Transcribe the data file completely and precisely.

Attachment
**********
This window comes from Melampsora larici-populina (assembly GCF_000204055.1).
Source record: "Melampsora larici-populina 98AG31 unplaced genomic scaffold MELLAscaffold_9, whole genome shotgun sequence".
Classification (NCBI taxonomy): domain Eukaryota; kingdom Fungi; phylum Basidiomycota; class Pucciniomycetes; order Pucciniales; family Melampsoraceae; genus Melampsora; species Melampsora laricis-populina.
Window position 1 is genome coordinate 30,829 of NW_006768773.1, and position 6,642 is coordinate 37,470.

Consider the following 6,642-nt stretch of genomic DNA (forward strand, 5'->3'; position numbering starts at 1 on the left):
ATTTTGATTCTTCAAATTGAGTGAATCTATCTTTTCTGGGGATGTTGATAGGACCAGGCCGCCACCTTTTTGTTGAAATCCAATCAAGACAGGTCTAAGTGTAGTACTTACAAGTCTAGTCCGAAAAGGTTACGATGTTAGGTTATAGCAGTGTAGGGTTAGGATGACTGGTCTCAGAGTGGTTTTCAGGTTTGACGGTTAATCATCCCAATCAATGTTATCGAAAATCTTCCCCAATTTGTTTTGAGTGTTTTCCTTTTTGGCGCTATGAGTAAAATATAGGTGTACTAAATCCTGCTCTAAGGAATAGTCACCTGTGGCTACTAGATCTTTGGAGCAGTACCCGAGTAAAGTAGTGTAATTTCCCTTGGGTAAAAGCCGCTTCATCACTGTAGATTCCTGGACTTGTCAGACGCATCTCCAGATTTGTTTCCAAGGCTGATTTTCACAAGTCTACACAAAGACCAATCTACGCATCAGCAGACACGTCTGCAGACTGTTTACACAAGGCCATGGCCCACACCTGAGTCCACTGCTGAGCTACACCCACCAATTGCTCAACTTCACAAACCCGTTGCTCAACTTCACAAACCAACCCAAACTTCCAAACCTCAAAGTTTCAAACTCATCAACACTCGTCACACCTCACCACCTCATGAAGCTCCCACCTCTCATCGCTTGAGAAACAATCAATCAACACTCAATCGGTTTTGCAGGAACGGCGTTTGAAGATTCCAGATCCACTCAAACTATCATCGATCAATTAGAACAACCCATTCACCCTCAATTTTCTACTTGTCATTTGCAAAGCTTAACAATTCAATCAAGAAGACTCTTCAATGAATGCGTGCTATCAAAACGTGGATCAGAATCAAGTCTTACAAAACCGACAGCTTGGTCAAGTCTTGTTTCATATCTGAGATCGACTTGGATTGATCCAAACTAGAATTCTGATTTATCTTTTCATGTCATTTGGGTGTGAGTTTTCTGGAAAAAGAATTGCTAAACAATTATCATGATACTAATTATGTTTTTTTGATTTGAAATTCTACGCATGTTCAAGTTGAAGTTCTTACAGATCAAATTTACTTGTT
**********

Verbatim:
This window comes from Melampsora larici-populina (assembly GCF_000204055.1).
Source record: "Melampsora larici-populina 98AG31 unplaced genomic scaffold MELLAscaffold_9, whole genome shotgun sequence".
Classification (NCBI taxonomy): domain Eukaryota; kingdom Fungi; phylum Basidiomycota; class Pucciniomycetes; order Pucciniales; family Melampsoraceae; genus Melampsora; species Melampsora laricis-populina.
Window position 1 is genome coordinate 30,829 of NW_006768773.1, and position 6,642 is coordinate 37,470.

Consider the following 6,642-nt stretch of genomic DNA (forward strand, 5'->3'; position numbering starts at 1 on the left):
ATTTTGATTCTTCAAATTGAGTGAATCTATCTTTTCTGGGGATGTTGATAGGACCAGGCCGCCACCTTTTTGTTGAAATCCAATCAAGACAGGTCTAAGTGTAGTACTTACAAGTCTAGTCCGAAAAGGTTACGATGTTAGGTTATAGCAGTGTAGGGTTAGGATGACTGGTCTCAGAGTGGTTTTCAGGTTTGACGGTTAATCATCCCAATCAATGTTATCGAAAATCTTCCCCAATTTGTTTTGAGTGTTTTCCTTTTTGGCGCTATGAGTAAAATATAGGTGTACTAAATCCTGCTCTAAGGAATAGTCACCTGTGGCTACTAGATCTTTGGAGCAGTACCCGAGTAAAGTAGTGTAATTTCCCTTGGGTAAAAGCCGCTTCATCACTGTAGATTCCTGGACTTGTCAGACGCATCTCCAGATTTGTTTCCAAGGCTGATTTTCACAAGTCTACACAAAGACCAATCTACGCATCAGCAGACACGTCTGCAGACTGTTTACACAAGGCCATGGCCCACACCTGAGTCCACTGCTGAGCTACACCCACCAATTGCTCAACTTCACAAACCCGTTGCTCAACTTCACAAACCAACCCAAACTTCCAAACCTCAAAGTTTCAAACTCATCAACACTCGTCACACCTCACCACCTCATGAAGCTCCCACCTCTCATCGCTTGAGAAACAATCAATCAACACTCAATCGGTTTTGCAGGAACGGCGTTTGAAGATTCCAGATCCACTCAAACTATCATCGATCAATTAGAACAACCCATTCACCCTCAATTTTCTACTTGTCATTTGCAAAGCTTAACAATTCAATCAAGAAGACTCTTCAATGAATGCGTGCTATCAAAACGTGGATCAGAATCAAGTCTTACAAAACCGACAGCTTGGTCAAGTCTTGTTTCATATCTGAGATCGACTTGGATTGATCCAAACTAGAATTCTGATTTATCTTTTCATGTCATTTGGGTGTGAGTTTTCTGGAAAAAGAATTGCTAAACAATTATCATGATACTAATTATGTTTTTTTGATTTGAAATTCTACGCATGTTCAAGTTGAAGTTCTTACAGATCAAATTTACTTGTT